Credit Union Acquisitions Highlight Need for Tax Reform

Yet another large credit union has gobbled up a bank as part of a trend that should concern taxpayers. Texas Dow Employees Credit Union, with $4.7 billion in assets, recently announced the purchase of Louisiana-based Sabine State Bank and Trust Co, which has $1.2 billion in assets.

Generally speaking, mergers and acquisitions are a normal part of the free market system, but the uptick in credit unions buying banks is the unfortunate byproduct of a flawed tax code. A core principle of good tax policy is neutrality. In other words, similar businesses should be subject to the same tax rates and rules. That is not the case with credit unions and banks, which deliver similar services but face very different tax systems because credit unions are considered non-profit organizations and are not subject to federal income taxes. Not only does the current tax system put banks and credit unions on an unlevel playing field, it also makes banks a popular target for credit union acquisitions.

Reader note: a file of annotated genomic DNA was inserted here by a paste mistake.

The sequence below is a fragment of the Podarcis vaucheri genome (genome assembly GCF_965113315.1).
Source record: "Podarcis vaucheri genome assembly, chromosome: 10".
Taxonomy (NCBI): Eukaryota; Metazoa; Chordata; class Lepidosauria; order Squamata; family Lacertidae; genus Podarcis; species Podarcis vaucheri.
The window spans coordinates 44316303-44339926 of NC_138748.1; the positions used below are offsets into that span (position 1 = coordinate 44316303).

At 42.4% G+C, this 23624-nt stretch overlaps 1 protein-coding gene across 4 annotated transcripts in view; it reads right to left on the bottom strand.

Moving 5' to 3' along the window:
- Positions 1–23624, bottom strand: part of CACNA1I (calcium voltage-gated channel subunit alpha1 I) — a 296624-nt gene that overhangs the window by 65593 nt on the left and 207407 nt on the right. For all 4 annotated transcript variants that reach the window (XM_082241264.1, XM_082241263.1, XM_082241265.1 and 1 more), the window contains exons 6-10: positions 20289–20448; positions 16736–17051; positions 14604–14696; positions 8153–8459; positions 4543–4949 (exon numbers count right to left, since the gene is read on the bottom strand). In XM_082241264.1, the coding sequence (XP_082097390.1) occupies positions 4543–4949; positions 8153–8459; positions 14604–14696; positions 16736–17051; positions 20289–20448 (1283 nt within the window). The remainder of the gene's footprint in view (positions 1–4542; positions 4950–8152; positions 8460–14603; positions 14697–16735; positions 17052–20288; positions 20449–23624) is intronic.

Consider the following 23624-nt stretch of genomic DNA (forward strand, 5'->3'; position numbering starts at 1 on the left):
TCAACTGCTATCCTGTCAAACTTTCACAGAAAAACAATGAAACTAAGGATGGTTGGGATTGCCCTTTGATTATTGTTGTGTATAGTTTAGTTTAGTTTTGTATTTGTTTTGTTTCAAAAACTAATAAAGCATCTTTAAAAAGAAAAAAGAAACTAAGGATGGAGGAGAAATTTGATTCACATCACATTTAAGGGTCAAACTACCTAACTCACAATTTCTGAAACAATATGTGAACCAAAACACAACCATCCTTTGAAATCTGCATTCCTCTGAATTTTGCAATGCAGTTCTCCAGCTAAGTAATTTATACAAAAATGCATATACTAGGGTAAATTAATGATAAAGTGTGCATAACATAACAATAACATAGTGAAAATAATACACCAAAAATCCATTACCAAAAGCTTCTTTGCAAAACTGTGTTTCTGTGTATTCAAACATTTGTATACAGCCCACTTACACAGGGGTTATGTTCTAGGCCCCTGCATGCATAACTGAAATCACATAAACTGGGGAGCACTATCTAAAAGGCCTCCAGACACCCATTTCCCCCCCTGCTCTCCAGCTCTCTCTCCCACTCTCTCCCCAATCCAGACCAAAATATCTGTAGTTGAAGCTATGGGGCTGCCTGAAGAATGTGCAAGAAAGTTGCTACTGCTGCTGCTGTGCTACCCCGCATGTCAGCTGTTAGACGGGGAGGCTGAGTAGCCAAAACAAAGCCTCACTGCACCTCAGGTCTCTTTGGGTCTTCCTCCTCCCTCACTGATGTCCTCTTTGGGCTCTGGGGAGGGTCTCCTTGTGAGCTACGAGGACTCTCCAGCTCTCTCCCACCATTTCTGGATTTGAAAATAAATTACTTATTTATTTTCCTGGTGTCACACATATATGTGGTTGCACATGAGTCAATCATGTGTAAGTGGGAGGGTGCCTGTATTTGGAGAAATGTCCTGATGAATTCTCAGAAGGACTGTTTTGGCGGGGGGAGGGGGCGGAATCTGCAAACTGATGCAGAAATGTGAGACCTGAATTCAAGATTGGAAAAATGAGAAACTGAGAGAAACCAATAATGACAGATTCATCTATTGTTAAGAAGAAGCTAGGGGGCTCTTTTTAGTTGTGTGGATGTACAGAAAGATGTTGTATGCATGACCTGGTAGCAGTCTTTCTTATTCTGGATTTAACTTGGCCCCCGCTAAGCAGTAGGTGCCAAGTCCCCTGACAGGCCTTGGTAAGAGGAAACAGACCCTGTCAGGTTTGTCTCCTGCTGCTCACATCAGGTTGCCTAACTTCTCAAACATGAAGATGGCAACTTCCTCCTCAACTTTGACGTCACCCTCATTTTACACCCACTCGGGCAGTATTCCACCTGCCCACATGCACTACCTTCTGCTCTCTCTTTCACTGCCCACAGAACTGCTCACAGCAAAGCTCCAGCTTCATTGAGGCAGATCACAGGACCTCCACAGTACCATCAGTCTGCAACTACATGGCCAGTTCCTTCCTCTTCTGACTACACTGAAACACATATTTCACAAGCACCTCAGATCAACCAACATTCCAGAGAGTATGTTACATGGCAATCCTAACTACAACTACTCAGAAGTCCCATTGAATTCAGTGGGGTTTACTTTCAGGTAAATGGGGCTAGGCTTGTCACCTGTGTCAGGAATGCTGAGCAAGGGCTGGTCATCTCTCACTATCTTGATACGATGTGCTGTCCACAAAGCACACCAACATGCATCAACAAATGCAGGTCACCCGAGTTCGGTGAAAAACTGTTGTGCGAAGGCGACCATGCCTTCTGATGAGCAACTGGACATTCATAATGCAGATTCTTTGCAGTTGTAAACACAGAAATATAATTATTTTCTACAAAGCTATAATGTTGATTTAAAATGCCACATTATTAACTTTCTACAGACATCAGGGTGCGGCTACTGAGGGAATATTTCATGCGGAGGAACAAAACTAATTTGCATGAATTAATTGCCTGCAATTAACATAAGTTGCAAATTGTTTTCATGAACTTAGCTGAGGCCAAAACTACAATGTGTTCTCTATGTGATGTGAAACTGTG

In 2020, my colleague Thomas Aiello sounded the alarm on this troubling trend that has significant fiscal implications:

Permanently taking taxpaying business entities off treasuries’ tax rolls and shrinking the tax base is a textbook example of poor tax policy. The purpose of the tax code is supposed to be neutral, rather than helping one particular business gain the upper-hand in the free market.

As Congress looks for ways to offset the cost of the Tax Cuts and Jobs Act – large portions of which are scheduled to expire at the end of 2025 – it should give a careful look at the non-profit tax status of credit unions and work to improve neutrality in the tax code.